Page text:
March 24, 2016 / 4:51 PM / a year ago

Syrian government forces enter Islamic State-held Palmyra

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An Islamic State fighter fires a weapon in this still image taken from a video said to be taken on the outskirts of Palmyra and uploaded on March 21, 2016 by an agency affiliated to the Islamic State, as Syrian government forces push their way into Palmyra while the army attempts to recapture the historic city from Islamic State. Social Media Website

BEIRUT (Reuters) - Syrian government forces fought their way into Palmyra on Thursday as the army backed by Russian air cover sought to recapture the historic city from Islamic State (IS) insurgents, Syrian state TV and a monitoring group said.

The Syrian army earlier this month launched a concerted offensive to retake Palmyra, which the ultra-hardline Islamist militants seized in May 2015, to open a road to the mostly IS-held eastern province of Deir al-Zor.

Islamic State has blown up ancient temples and tombs since capturing Palmyra, something the U.N. cultural agency UNESCO has called a war crime. The city, located at a crossroads in central Syria, is surrounded mostly by desert.

The state-run news channel Ikhbariya broadcast images from just outside Palmyra on Thursday and said government fighters had taken over a hotel district in the west.

The British-based Syrian Observatory for Human Rights said the army had advanced into the hotel district just to the southwest of the city and reached the start of a residential area, after a rapid advance the day before brought the army and its allies right up to its outskirts.

Syrian forces have also made gains to the north of the city, state media and the Observatory said.

A soldier interviewed by Ikhbariya said the army and its allies would press forward beyond Palmyra.

"We say to those gunmen, we are advancing to Palmyra, and to what's beyond Palmyra, and God willing to Raqqa, the center of the Daesh gangs," he said, referring to Islamic State's de facto capital in northern Syria.

The state news agency SANA showed warplanes flying overhead, helicopters firing missiles, and soldiers and armored vehicles approaching Palmyra.

A tank fires at where the Syrian military media said is Palmyra, in this still image taken from a Syrian military media video uploaded on March 23, 2016, as Syrian government forces push their way into Palmyra while the army attempts to recapture the historic city from Islamic State.Syrian Military Media via Reuters TV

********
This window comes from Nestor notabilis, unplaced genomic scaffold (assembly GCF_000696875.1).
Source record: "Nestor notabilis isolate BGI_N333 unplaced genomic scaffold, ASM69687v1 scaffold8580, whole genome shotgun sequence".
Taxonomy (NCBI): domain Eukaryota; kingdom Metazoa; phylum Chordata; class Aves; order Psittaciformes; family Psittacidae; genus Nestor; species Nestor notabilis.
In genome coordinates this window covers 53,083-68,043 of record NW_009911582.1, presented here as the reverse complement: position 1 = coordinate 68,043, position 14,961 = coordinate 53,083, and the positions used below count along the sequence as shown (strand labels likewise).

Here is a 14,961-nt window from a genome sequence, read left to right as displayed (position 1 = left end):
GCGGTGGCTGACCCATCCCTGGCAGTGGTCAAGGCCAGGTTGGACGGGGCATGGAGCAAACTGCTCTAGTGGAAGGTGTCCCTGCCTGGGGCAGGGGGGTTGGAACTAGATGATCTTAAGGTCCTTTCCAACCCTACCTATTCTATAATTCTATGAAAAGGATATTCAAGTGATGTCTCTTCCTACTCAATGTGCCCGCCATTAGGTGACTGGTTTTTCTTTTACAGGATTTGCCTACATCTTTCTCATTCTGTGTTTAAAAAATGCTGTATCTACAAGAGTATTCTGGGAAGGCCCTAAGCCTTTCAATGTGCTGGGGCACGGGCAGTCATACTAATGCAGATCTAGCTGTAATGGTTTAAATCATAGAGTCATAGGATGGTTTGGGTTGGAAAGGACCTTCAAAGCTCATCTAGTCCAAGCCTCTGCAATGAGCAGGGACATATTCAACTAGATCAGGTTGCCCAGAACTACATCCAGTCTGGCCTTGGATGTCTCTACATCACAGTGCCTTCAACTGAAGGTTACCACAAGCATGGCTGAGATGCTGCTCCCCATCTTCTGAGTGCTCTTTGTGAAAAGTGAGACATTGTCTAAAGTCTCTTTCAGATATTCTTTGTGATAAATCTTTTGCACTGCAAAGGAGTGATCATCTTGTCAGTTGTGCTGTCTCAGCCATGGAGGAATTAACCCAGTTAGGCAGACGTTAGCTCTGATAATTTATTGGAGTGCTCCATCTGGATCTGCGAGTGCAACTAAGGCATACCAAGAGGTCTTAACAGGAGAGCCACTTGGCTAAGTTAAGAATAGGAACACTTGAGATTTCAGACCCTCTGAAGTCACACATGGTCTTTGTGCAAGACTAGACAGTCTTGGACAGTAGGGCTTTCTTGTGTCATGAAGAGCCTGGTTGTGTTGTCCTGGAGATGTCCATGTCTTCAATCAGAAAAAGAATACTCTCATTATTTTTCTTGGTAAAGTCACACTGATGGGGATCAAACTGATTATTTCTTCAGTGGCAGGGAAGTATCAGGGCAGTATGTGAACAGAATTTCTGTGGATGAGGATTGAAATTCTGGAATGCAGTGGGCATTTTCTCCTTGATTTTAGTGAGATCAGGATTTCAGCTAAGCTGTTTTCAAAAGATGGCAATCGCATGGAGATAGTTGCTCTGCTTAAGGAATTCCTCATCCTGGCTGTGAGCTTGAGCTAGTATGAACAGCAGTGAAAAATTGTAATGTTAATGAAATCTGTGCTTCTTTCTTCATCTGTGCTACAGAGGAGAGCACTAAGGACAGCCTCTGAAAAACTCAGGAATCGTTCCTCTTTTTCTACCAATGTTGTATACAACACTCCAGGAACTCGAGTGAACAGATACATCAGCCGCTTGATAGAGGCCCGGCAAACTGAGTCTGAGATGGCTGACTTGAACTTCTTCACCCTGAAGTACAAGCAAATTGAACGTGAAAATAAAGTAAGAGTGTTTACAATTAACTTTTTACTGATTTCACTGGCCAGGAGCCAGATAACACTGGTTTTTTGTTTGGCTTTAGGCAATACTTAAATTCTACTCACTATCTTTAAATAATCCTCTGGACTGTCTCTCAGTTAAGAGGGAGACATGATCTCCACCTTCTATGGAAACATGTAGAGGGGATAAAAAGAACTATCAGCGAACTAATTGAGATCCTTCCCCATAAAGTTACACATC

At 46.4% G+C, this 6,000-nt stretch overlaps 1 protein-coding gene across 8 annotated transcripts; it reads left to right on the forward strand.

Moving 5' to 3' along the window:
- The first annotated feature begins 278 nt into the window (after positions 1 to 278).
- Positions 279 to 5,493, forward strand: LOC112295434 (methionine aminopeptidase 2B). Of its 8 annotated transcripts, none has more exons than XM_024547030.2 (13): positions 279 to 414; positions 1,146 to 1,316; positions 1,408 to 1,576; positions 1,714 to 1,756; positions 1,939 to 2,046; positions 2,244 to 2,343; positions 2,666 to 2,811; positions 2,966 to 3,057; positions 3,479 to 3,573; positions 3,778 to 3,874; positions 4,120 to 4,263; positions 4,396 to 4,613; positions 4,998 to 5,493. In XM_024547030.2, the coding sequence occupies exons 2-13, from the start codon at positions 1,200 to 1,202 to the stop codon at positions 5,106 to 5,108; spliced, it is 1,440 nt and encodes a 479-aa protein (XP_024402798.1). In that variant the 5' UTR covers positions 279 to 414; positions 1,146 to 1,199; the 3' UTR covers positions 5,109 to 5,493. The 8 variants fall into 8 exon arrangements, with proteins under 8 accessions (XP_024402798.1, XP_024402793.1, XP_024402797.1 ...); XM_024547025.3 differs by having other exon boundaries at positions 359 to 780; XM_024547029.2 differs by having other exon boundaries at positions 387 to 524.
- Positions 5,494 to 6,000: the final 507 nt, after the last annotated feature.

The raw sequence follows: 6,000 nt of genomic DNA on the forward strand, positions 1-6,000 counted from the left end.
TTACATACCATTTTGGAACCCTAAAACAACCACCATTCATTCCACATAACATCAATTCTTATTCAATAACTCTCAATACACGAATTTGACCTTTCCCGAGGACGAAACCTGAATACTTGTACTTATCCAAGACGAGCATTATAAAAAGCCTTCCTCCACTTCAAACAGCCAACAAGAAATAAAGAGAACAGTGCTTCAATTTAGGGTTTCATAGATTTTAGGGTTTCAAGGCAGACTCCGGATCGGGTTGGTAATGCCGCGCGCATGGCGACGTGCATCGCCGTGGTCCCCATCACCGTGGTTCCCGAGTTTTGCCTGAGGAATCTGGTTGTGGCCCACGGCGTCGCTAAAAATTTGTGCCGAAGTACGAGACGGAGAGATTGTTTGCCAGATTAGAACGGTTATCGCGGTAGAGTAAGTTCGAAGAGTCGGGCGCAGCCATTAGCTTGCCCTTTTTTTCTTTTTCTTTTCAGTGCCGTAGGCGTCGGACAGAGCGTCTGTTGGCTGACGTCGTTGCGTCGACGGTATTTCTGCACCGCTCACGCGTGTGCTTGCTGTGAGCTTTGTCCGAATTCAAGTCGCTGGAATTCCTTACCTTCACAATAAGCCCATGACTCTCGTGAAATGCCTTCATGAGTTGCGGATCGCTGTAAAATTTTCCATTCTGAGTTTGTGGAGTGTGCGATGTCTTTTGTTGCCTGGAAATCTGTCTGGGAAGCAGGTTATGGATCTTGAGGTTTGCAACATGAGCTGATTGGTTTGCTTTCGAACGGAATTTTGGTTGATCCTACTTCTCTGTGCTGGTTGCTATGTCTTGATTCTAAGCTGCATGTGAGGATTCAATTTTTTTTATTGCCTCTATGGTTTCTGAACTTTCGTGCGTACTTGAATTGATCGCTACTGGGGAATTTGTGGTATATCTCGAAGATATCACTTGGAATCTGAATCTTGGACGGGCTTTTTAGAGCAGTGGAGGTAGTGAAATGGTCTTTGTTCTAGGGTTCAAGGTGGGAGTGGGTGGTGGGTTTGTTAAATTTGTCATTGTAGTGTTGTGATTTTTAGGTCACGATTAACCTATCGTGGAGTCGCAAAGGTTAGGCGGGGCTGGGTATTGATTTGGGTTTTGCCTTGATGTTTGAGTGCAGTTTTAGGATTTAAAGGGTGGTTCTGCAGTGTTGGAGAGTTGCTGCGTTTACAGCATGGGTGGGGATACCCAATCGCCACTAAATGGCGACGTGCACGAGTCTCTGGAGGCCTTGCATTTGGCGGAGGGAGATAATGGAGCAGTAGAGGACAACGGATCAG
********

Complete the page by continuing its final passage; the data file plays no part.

SANA also said that the Syrian army was dismantling bombs and mines laid around Palmyra.

Civilians began fleeing after Islamic State fighters told them via loudspeakers to leave the center as fighting drew closer, the Observatory said. The Observatory monitors the war using a network of sources on the ground.

Coalition Strikes

Slideshow (9 Images)

The capture of Palmyra and advances further eastwards into Deir al-Zor would mark the most significant Syrian government gain against Islamic State since the start of Russia's military intervention last September.

With Russia's help, Damascus has already taken back some ground from IS, notably east of Aleppo, Syria's biggest city and commercial hub before the war.

A U.S.-led coalition, which is conducting air strikes in Syria and Iraq against IS, said it hit IS targets near Palmyra on Wednesday.

This was the first coalition strike in the Palmyra area since March 4, around the time Syria began an offensive to take back Palmyra.

Before that there were two strikes at the end of January.

IS took over Palmyra in May and between July 1 and March 5 the coalition conducted 15 strikes in and around Palmyra, according to data collated by Reuters from the Combined Joint Task Force.

"Since September 2014 the coalition has conducted over 3,650 air strikes in Syria. Many of those strikes have directly supported counter-(IS) forces in Syria," said a U.S. Defense Department spokesman. "There is no U.S. military or Coalition cooperation with either the Assad government nor the Russians."

Reporting by Lisa Barrington, John Davison and Dominic Evans in Beirut, and David Alexander in Washington; Editing by Ralph Boulton

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